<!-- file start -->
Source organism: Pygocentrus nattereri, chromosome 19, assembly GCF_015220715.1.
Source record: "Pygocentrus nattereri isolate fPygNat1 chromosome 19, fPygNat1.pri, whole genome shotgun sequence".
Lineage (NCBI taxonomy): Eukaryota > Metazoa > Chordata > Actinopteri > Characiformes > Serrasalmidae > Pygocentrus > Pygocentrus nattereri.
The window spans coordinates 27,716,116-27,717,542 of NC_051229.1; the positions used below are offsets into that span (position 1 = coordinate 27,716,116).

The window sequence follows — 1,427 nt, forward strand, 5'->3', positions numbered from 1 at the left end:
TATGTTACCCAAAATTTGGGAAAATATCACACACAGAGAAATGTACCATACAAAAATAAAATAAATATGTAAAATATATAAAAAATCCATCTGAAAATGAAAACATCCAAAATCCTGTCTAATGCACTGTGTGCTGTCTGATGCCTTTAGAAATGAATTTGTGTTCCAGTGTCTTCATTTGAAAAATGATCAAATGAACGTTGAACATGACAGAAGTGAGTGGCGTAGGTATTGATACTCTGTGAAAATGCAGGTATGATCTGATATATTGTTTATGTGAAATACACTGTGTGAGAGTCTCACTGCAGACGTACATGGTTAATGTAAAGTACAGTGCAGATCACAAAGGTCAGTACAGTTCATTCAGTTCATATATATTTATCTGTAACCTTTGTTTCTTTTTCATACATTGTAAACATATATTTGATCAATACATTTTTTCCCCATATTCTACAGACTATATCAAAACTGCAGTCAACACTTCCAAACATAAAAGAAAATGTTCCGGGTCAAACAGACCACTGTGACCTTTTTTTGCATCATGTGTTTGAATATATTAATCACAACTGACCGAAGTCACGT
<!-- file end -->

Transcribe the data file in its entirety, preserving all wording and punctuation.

Source organism: Pygocentrus nattereri, chromosome 19, assembly GCF_015220715.1.
Source record: "Pygocentrus nattereri isolate fPygNat1 chromosome 19, fPygNat1.pri, whole genome shotgun sequence".
Lineage (NCBI taxonomy): Eukaryota > Metazoa > Chordata > Actinopteri > Characiformes > Serrasalmidae > Pygocentrus > Pygocentrus nattereri.
The window spans coordinates 27,716,116-27,717,542 of NC_051229.1; the positions used below are offsets into that span (position 1 = coordinate 27,716,116).

The window sequence follows — 1,427 nt, forward strand, 5'->3', positions numbered from 1 at the left end:
TATGTTACCCAAAATTTGGGAAAATATCACACACAGAGAAATGTACCATACAAAAATAAAATAAATATGTAAAATATATAAAAAATCCATCTGAAAATGAAAACATCCAAAATCCTGTCTAATGCACTGTGTGCTGTCTGATGCCTTTAGAAATGAATTTGTGTTCCAGTGTCTTCATTTGAAAAATGATCAAATGAACGTTGAACATGACAGAAGTGAGTGGCGTAGGTATTGATACTCTGTGAAAATGCAGGTATGATCTGATATATTGTTTATGTGAAATACACTGTGTGAGAGTCTCACTGCAGACGTACATGGTTAATGTAAAGTACAGTGCAGATCACAAAGGTCAGTACAGTTCATTCAGTTCATATATATTTATCTGTAACCTTTGTTTCTTTTTCATACATTGTAAACATATATTTGATCAATACATTTTTTCCCCATATTCTACAGACTATATCAAAACTGCAGTCAACACTTCCAAACATAAAAGAAAATGTTCCGGGTCAAACAGACCACTGTGACCTTTTTTTGCATCATGTGTTTGAATATATTAATCACAACTGACCGAAGTCACGT